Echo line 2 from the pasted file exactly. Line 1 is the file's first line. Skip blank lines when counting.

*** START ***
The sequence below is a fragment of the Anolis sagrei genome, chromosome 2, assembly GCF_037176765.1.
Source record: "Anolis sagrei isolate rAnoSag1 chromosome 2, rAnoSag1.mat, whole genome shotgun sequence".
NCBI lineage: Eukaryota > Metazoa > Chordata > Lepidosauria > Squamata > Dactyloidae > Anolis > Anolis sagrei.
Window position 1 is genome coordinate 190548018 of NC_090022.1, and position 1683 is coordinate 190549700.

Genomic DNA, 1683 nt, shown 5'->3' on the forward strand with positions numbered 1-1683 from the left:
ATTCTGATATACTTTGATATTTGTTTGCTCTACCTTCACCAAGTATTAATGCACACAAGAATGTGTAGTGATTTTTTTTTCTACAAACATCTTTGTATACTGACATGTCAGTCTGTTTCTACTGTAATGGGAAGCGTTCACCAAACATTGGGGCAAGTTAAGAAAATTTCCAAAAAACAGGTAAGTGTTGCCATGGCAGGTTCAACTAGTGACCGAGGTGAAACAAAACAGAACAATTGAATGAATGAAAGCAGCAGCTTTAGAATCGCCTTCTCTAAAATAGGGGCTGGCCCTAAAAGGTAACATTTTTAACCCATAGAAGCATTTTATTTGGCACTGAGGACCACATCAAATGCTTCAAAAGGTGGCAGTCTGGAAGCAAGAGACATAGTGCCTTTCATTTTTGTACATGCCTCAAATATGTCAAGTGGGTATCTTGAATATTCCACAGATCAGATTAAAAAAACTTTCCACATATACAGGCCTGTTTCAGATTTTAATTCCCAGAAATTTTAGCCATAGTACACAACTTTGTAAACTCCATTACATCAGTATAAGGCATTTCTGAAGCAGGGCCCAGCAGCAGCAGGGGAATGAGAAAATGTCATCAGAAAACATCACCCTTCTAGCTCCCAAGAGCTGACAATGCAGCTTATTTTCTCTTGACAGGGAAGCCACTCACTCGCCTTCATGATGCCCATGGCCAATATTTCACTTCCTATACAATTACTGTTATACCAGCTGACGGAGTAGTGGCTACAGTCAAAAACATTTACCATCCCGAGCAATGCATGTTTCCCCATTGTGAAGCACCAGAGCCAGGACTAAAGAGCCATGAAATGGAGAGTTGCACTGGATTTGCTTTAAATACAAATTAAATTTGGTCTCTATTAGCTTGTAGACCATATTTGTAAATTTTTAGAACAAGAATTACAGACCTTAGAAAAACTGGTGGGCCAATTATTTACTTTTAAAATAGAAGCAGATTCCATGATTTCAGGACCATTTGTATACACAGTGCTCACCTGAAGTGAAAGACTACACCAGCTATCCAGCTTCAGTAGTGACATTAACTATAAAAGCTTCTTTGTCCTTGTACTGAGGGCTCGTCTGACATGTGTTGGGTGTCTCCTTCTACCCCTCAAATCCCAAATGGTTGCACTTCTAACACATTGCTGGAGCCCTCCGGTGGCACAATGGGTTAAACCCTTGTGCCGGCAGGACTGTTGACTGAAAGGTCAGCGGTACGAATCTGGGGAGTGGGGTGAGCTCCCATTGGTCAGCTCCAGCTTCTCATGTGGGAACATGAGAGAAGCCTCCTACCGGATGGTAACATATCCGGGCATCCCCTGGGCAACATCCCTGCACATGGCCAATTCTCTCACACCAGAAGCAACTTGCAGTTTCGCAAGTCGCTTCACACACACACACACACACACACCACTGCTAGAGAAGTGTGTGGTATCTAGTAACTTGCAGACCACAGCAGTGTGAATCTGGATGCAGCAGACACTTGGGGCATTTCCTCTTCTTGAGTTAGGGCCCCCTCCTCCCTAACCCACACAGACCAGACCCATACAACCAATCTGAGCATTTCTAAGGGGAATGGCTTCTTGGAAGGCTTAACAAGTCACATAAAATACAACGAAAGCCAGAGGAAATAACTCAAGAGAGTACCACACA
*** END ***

Source record: "Anolis sagrei isolate rAnoSag1 chromosome 2, rAnoSag1.mat, whole genome shotgun sequence".